Skin toxicity

General information regarding skin toxicty

Skin toxicity is among one of the most common AEs observed with ICPi and usually develops within the first few weeks aŒfter treatment initiation. However, serious skin toxicity is rare and usually does not require dose reductions, or treatment discontinuation. The most frequent skin AEs are rash, pruritus and vitiligo (typically in melanoma patients). More rarely, other skin AEs have been reported with checkpoint inhibitors: alopecia areata, stomatitis, pemphigus vulgaris, psoriasis and lichenoid skin reactions.

Symptom Grade 1

  • < 10% Body Surface Area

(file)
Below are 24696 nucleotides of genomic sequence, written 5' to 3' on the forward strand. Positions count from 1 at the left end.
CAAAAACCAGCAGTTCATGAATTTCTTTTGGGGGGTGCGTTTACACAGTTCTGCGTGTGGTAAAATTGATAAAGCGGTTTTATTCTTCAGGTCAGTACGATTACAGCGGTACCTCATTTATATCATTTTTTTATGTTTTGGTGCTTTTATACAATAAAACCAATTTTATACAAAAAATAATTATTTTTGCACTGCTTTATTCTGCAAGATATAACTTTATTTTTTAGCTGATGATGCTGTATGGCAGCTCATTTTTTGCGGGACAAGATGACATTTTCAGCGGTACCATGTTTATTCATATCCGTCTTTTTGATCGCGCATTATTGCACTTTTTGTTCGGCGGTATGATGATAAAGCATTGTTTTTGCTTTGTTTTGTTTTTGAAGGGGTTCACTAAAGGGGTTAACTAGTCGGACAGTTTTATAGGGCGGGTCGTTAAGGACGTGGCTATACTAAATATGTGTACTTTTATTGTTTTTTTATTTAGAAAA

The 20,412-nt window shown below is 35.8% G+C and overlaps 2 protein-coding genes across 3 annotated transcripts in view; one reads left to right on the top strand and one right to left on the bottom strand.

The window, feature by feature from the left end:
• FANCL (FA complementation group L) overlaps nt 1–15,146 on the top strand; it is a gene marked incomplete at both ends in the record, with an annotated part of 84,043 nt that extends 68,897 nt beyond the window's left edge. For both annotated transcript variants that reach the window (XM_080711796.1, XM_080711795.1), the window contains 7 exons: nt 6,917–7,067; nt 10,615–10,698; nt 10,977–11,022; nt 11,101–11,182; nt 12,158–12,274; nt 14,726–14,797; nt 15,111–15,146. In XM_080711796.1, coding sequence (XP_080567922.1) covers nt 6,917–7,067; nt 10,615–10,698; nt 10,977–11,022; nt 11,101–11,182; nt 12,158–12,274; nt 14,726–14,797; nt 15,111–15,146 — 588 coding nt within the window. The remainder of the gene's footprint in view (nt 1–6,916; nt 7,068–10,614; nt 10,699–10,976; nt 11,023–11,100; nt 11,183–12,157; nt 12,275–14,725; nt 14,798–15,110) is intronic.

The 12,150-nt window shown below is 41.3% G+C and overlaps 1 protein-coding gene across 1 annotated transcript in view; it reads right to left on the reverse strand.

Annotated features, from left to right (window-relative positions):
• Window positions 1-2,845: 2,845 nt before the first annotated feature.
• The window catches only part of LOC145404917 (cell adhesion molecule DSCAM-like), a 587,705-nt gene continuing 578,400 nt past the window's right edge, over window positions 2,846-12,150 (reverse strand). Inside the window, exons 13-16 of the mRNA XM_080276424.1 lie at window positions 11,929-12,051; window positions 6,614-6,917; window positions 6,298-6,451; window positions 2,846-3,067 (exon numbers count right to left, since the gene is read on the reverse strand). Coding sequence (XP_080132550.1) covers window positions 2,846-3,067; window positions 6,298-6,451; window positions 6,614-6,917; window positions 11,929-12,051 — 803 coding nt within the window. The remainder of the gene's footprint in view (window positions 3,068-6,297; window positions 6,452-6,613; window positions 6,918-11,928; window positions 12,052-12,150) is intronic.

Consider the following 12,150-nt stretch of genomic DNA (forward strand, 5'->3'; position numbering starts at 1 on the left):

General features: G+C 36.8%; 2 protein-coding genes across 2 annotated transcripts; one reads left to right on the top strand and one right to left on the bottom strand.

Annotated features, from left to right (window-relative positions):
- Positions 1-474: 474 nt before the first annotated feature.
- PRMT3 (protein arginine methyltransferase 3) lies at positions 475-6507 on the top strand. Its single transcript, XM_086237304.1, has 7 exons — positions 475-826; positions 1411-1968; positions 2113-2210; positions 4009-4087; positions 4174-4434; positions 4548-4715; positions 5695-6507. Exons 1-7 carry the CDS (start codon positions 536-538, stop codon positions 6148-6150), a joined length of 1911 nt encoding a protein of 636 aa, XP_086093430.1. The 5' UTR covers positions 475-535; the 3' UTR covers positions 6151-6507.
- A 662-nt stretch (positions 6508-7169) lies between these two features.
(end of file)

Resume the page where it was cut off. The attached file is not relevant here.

• Mild
  • Localized
  • Pruritus grade 1

Assessment and investigations

  • Perform anamnesis, clinical assessment, and basic lab tests

Management Escalation Pathway

  • Apply local therapy (topical ultra-high and high potency corticosteroids)
  • Prescribe second-generation antihistamines
  • Continue ICPI and monitor

Resolved to grade 0 or remain grade 1 with good tolerance Worsened to grade > 2: see management guidelines for grade >2 

Click here


Symptom Grade 2

  • > 10% Body Surface Area
  • profound skin infiltration
  • bullous lesions

Click here for more detailed management guideline for grade 2 – 4  skin toxicity




AE: Adverse Event
ICPi: Immune Checkpoint Blockade Inhibition
BSA: Body Surface Area